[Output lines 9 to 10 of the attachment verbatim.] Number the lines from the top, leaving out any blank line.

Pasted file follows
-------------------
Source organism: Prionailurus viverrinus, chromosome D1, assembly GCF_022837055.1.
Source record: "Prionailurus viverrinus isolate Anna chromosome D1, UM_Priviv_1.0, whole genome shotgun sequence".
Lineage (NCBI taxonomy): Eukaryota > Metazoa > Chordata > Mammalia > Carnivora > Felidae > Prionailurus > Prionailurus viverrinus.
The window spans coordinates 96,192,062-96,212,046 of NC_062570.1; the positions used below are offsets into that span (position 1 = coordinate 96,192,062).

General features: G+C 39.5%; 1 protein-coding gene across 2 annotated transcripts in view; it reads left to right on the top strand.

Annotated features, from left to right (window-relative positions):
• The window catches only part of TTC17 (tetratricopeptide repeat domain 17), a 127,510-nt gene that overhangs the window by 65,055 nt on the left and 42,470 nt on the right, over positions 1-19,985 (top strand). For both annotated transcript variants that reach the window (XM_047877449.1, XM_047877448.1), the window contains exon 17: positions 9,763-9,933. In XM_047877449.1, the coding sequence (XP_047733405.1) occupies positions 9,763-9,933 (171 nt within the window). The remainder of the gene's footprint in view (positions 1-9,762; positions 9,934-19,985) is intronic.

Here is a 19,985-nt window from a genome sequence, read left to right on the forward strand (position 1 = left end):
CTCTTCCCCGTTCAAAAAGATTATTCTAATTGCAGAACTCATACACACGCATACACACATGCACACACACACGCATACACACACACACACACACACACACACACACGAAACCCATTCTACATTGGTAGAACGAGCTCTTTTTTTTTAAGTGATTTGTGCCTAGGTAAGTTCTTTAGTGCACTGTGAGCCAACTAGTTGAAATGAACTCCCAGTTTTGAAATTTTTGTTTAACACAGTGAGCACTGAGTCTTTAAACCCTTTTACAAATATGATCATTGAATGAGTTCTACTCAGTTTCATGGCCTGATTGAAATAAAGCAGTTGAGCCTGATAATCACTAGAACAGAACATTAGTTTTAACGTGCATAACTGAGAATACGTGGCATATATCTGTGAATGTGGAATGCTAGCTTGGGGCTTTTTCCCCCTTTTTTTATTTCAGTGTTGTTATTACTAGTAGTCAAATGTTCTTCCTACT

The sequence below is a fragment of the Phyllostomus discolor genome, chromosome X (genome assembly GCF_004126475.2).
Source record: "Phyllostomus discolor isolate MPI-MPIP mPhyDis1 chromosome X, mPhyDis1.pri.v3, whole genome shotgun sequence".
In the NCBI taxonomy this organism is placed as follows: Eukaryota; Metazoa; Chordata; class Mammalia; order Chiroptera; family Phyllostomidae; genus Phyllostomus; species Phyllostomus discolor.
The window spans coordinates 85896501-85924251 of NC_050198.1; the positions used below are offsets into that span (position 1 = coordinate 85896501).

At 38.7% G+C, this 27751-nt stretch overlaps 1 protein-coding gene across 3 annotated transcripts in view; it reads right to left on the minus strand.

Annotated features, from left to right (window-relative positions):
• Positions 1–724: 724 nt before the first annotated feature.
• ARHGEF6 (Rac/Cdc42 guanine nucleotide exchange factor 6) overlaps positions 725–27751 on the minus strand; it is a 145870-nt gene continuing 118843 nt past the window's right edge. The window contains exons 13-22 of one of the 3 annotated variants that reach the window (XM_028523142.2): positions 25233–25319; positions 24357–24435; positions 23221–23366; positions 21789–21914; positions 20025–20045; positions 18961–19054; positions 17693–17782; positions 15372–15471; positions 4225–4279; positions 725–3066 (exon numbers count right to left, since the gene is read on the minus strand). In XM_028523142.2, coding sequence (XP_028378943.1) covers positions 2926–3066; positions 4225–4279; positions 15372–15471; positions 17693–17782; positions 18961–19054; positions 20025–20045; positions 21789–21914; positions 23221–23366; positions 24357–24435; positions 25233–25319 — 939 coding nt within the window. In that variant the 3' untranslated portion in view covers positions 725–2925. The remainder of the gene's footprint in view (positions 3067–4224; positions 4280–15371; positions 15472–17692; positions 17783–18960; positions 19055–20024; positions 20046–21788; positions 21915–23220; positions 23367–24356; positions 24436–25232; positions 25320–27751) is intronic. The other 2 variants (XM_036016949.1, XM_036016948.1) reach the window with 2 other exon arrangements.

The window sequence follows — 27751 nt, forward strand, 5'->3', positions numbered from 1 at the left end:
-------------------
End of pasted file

CTCTTCCCCGTTCAAAAAGATTATTCTAATTGCAGAACTCATACACACGCATACACACATGCACACACACACGCATACACACACACACACACACACACACACACACGAAACCCATTCTACATTGGTAGAACGAGCTCTTTTTTTTTAAGTGATTTGTGCCTAGGTAAGTTCTTTAGTGCACTGTGAGCCAACTAGTTGAAATGAACTCCCAGTTTTGAAATTTTTGTTTAACACAGTGAGCACTGAGTCTTTAAACCCTTTTACAAATATGATCATTGAATGAGTTCTACTCAGTTTCATGGCCTGATTGAAATAAAGCAGTTGAGCCTGATAATCACTAGAACAGAACATTAGTTTTAACGTGCATAACTGAGAATACGTGGCATATATCTGTGAATGTGGAATGCTAGCTTGGGGCTTTTTCCCCCTTTTTTTATTTCAGTGTTGTTATTACTAGTAGTCAAATGTTCTTCCTACT

The sequence below is a fragment of the Phyllostomus discolor genome, chromosome X (genome assembly GCF_004126475.2).